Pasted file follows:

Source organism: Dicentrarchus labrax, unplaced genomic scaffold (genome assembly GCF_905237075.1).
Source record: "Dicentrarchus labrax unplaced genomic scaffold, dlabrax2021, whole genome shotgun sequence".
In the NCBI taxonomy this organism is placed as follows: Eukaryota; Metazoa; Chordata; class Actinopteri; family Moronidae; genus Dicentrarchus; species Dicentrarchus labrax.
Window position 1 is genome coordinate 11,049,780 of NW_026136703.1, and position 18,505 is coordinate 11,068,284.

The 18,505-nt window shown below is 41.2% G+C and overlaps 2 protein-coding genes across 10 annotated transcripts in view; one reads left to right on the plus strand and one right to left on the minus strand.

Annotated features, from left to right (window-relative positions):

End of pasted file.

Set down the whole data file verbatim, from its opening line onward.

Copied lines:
Source organism: Dicentrarchus labrax, unplaced genomic scaffold (genome assembly GCF_905237075.1).
Source record: "Dicentrarchus labrax unplaced genomic scaffold, dlabrax2021, whole genome shotgun sequence".
In the NCBI taxonomy this organism is placed as follows: Eukaryota; Metazoa; Chordata; class Actinopteri; family Moronidae; genus Dicentrarchus; species Dicentrarchus labrax.
Window position 1 is genome coordinate 11,049,780 of NW_026136703.1, and position 18,505 is coordinate 11,068,284.

The 18,505-nt window shown below is 41.2% G+C and overlaps 2 protein-coding genes across 10 annotated transcripts in view; one reads left to right on the plus strand and one right to left on the minus strand.

Annotated features, from left to right (window-relative positions):